Inspector General to Investigate Probation

Los Angeles County Probation Officers at Camp Afflerbaugh.

With a unanimous vote, the Board of Supervisors directed the Inspector General to investigate safety concerns in juvenile halls and probation camps, particularly around the use of pepper spray. The investigation is intended to ensure the well-being of youth in Probation custody, as well as staff.

Supervisor Mark Ridley-Thomas, principal author of the motion, said he felt deeply concerned after the use of pepper spray in Los Angeles County’s three juvenile halls tripled from 2015 to 2017. More serious incidents have also been reported recently.

“No department can police itself – outside eyes are essential – and the Inspector General has a strong track record in conducting credible, external investigations into matters concerning public safety,” Supervisor Ridley-Thomas said. “Ongoing safety concerns in Probation underscore the need for further oversight, reform and institutional accountability.”

Board Chair Janice Hahn, who coauthored the motion, said, “We are trying to provide the best possible conditions in our facilities – both for the children we have been entrusted to supervise and the staff who are working with them every day. This investigation will be important for getting clear answers about why the number of incidents of pepper spray use has gone up as well as why some of these incidents have gone unreported.”

The Inspector General, in coordination with County Counsel and the Chief Probation Officer, is to report back to the Board in 45 days. The investigation will be conducted while the Board-appointed Probation Reform and Implementation Team (PRIT) continues to develop a comprehensive plan for reforming the nation’s largest Probation Department to make it more transparent and accountable to the public. In its upcoming meetings, it will take on the important issue of improving juvenile facilities, including looking at the use of force and pepper spray.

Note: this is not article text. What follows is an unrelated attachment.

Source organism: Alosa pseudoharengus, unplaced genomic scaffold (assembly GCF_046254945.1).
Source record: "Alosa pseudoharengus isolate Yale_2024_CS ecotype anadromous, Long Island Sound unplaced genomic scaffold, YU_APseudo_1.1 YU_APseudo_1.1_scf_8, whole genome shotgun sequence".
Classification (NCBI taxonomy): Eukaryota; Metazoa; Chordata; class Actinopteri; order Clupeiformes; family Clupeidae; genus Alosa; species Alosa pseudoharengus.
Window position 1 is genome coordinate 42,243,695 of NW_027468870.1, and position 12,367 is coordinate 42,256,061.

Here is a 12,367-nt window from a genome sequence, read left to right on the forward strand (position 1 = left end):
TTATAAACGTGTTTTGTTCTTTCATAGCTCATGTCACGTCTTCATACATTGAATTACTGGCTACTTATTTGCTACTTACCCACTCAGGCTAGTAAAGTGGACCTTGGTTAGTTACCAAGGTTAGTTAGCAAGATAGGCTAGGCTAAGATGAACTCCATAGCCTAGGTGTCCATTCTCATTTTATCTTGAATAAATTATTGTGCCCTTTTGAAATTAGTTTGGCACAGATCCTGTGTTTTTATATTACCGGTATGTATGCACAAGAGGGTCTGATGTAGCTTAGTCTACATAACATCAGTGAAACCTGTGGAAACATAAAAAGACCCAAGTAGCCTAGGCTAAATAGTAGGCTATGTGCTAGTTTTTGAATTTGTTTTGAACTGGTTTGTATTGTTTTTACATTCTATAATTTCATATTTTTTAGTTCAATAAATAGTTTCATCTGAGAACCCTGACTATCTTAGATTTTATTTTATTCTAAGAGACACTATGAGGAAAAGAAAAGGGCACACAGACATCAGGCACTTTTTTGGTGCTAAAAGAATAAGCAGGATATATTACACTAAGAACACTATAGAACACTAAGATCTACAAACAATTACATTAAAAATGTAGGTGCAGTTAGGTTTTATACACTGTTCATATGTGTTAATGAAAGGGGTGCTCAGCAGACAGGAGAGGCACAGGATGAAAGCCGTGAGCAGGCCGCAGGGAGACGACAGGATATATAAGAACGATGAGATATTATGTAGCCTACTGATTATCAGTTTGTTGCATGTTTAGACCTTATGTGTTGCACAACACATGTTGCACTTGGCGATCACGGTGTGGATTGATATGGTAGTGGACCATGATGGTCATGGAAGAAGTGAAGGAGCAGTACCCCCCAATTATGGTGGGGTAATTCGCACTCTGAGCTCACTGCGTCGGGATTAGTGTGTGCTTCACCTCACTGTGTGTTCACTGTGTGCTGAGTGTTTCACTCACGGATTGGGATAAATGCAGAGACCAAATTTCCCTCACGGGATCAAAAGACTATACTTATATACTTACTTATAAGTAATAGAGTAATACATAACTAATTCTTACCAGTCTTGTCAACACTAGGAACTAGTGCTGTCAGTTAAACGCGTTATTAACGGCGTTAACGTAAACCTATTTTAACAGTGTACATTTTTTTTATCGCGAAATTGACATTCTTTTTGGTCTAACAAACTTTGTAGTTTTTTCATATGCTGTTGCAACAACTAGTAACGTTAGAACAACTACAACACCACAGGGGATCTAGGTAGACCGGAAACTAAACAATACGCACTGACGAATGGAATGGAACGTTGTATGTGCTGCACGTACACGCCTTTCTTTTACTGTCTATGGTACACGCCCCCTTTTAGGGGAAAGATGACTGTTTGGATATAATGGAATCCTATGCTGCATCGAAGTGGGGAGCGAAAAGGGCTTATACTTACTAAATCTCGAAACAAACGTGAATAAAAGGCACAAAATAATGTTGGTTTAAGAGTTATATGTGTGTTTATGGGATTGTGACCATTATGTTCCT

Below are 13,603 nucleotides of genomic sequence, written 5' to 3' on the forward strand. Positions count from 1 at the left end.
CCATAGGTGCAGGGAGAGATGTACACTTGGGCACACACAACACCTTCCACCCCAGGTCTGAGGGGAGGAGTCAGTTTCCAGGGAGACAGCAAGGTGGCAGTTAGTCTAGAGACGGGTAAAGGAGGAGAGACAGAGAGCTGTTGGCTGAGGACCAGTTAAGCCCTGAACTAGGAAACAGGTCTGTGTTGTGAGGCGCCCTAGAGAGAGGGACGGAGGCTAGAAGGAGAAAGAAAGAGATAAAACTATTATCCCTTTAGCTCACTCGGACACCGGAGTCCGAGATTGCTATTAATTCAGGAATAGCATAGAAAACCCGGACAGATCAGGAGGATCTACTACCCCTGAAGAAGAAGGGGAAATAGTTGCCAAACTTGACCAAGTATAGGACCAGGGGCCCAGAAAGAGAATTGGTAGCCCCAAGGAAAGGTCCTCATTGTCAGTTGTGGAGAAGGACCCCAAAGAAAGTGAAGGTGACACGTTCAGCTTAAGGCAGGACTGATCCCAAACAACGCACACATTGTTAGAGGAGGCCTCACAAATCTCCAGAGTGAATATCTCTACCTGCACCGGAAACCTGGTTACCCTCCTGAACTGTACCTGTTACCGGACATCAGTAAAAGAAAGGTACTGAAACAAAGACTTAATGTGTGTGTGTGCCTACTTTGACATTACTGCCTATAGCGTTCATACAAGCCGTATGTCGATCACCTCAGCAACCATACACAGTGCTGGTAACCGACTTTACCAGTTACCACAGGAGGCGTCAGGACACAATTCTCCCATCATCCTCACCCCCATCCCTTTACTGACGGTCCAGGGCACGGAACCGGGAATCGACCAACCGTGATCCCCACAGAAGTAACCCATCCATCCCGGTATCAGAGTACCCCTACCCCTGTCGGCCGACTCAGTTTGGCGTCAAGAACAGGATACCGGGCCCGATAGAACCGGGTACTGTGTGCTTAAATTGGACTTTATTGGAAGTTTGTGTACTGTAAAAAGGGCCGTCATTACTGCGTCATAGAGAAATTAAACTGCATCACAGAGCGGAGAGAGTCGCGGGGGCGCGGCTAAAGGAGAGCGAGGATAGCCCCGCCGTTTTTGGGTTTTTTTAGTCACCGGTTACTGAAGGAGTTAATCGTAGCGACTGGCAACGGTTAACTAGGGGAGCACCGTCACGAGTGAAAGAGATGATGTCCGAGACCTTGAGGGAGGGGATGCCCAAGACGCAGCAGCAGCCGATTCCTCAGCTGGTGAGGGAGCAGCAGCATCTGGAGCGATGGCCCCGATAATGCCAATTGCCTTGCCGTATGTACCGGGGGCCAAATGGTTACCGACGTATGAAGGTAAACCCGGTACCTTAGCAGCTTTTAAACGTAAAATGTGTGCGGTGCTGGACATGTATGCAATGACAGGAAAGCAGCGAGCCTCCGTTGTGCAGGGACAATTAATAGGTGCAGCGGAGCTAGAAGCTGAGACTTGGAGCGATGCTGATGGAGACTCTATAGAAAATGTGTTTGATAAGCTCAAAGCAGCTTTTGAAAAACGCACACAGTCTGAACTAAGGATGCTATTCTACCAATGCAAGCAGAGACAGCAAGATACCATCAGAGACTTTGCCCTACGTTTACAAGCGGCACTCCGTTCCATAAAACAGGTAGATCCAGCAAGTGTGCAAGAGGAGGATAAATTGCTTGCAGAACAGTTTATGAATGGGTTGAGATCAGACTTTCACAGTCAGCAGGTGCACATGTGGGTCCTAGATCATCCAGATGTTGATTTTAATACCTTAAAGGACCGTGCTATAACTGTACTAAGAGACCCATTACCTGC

“The use of pepper spray eliminates trust between youth and staff and causes not just physical but emotional harms and traumas,” explained Esther Lim, director of the Jails Project at the American Civil Liberties Union of Southern California Jails Project. She also testified about the long history of pepper spray being misused in the County. “Fifteen years ago, the U.S. Department of Justice’s Civil Rights Division found that overuse of chemical agents by Probation likely violated the Constitution. It is clear that there needs to be a robust Probation Oversight Commission with investigatory powers and a role in setting policy to protect the safety of children under its supervision.”

Kent Mendoza, a policy coordinator with the Anti-Recidivism Coalition, a nonprofit criminal justice reform advocacy group, spoke from personal experience about how pepper spray affected him. “I was pepper sprayed for the first time at age 15 in Central Juvenile Hall, and ultimately pepper sprayed more than 10 times while in the juvenile justice system,” he told the Board. “Chemical spray was dehumanizing and sent a clear message to me and other youth that juvenile hall, and eventually prison, was where we belonged.”